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Joint accounts: good, bad and sometimes ugly
Joint accounts are a useful tool for those who have joint bills and financial responsibilities to be able to manage them quickly and easily. They are particularly useful and mainly used by couples and housemates as a convenient method to share expenses and money.
Although joint accounts have many benefits, there are some which do not view them favourably as they feel that they can be a big risk with your own finances. Though there are some safeguards in place entering into a joint account is a commitment and if you are unsure whether you can trust the person you will have the joint account with, it is worth withholding from opening the account.
What is it?
A joint account can be used by two or more people who can pay money into the account, write cheques, withdraw money and pay bills. Couples who live together, married or not, and housemates are the ones who usually find a joint account to be the most beneficial for them.
It is simple to open a joint account, most banks and building societies offer them and they can usually be opened online or in branch dependent on the provider. The information you would need to open a joint account include name, date of birth, proof of ID and proof of address.
There are many benefits of joint accounts and as a result they work well for most people that set one up.
- They are a simple way to share money and manage household expenses such as bills, rent and mortgage.
- They can help to prevent arguments surrounding money for some couples as the guidelines they set out between themselves for managing the account can really help them.
- It can make budgeting for your financial commitments or for future events, such as a wedding or holiday, easier as you both know how much money you have.
- Any money left in the account at the end of the month, after bills have been paid, can be used in whichever way you both decide whether you save it or spend it on a treat is up to you.
- The best way to have a successful joint account is to be open and honest with your partner or housemate especially when it comes to money.
However, there are many reasons why a joint account may not be right for you or it may not work for you and your partner/housemate. Some of the downsides of a joint account could include:
- You will lose a little piece of your privacy where your money is concerned. The account holders can see all transactions that take place which is why many people keep a personal current account separate to their joint account for any personal transactions that need to be made.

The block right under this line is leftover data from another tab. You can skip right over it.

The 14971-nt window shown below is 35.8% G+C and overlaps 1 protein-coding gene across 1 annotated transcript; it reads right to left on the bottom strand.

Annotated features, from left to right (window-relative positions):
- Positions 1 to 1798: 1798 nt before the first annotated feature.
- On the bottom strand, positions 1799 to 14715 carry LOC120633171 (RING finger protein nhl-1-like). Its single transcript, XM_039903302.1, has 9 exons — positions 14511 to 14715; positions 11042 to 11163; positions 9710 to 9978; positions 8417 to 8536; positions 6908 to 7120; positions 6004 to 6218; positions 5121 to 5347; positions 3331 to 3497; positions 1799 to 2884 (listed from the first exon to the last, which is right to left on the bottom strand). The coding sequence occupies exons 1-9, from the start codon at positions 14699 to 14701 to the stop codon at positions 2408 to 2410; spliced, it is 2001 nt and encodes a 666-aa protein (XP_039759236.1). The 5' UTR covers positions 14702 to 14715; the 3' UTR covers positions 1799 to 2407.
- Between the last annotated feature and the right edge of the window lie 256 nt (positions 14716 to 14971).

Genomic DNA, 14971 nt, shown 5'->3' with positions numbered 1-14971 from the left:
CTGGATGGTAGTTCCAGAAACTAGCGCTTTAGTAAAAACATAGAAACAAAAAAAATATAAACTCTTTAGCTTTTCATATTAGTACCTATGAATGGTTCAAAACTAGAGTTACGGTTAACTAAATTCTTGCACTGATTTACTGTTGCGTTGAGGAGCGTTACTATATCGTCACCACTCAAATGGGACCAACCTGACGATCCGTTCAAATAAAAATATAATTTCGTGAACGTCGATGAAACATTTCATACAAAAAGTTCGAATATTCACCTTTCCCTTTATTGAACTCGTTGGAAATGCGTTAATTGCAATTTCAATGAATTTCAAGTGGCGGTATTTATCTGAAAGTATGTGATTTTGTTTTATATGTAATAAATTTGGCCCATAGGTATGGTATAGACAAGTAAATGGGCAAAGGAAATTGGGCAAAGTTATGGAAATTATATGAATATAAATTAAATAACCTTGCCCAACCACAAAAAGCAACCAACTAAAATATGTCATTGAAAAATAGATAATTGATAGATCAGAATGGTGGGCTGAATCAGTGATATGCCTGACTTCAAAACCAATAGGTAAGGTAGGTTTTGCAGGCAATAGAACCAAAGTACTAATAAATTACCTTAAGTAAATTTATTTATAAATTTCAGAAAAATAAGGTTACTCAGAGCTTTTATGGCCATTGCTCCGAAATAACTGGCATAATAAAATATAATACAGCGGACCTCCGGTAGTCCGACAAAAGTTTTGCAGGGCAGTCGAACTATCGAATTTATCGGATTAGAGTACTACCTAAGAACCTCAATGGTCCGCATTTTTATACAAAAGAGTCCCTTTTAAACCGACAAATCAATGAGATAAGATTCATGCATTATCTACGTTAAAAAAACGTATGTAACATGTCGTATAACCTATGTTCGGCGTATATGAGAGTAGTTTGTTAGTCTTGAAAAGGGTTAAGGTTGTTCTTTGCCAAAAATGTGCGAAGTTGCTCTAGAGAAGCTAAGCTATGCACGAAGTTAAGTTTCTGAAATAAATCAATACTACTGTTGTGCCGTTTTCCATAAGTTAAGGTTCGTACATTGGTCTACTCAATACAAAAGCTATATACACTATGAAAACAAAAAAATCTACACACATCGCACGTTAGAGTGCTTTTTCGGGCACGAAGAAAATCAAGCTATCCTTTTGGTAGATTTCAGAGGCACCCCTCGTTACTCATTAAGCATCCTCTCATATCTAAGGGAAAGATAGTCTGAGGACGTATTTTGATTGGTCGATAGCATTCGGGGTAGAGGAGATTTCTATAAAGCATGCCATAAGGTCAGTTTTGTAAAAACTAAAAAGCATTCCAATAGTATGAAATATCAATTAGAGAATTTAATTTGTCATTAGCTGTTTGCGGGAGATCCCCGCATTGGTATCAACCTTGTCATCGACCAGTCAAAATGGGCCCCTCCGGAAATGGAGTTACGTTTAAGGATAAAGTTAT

- There is not much you can do if one account holder takes money out of the account without your permission as you have both signed the account agreement so you both have access and entitlement to the funds.
- It may not be a good idea for you to open a joint account with someone who has a poor credit history. This is because once you have a joint account together you will be co-scored on any searches by lenders and credit reference agencies which means your credit score can be affected as well. However, this is not an issue if you live together or are married but don’t have a joint account together.
- All account holders are responsible for an overdrawn balance even if you were not the person who put the account in the red in the first place. If you are not willing to become liable for another person’s debt, then a joint account may not be advisable for you.
How to protect yourself in case it gets ugly
In most cases, sharing a joint account with someone is an amicable experience however there are occasions when things start to turn sour, especially if a breakdown in a relationship comes along with it.
There are ways that you can deal with this though and you can protect yourself initially when you open the account. Ask your bank/building society about how to handle disagreements or the end of a relationship when you are applying for the account.
They are likely to suggest a formal agreement called a ‘mandate’ or ‘authority’ which all account holders should sign when opening the account. If you have problems with your fellow account holders, you can cancel the mandate but keep in mind that the other parties named on the account can also cancel the mandate.
This will freeze the account so no-one, including yourself, can access or withdraw money and the account will only be unlocked once all account holders agree how to split the money. However, if you cannot reach an agreement, it is likely the dispute will go to the courts for them to decide what to do with the money.
A joint credit card doesn’t technically exist, however if you and your partner are wanting to share a credit card there is a way you can do this. You or your partner can up a credit card account and request another card for the account which can be used by someone else. However, as credit card accounts can only exist in one name, if you open the account you are responsible for the balance, repayments and any debts.
As a result, sharing a credit card account with someone is not a good idea if you do not trust them with money as you have less protection personally and if your name is on the account, you are completely liable for the account regardless of who spends the money in the account.
If you are thinking about opening a joint account or you are worried about the account you already hold with someone else, you should get in touch with your bank, building society or Citizens Advice.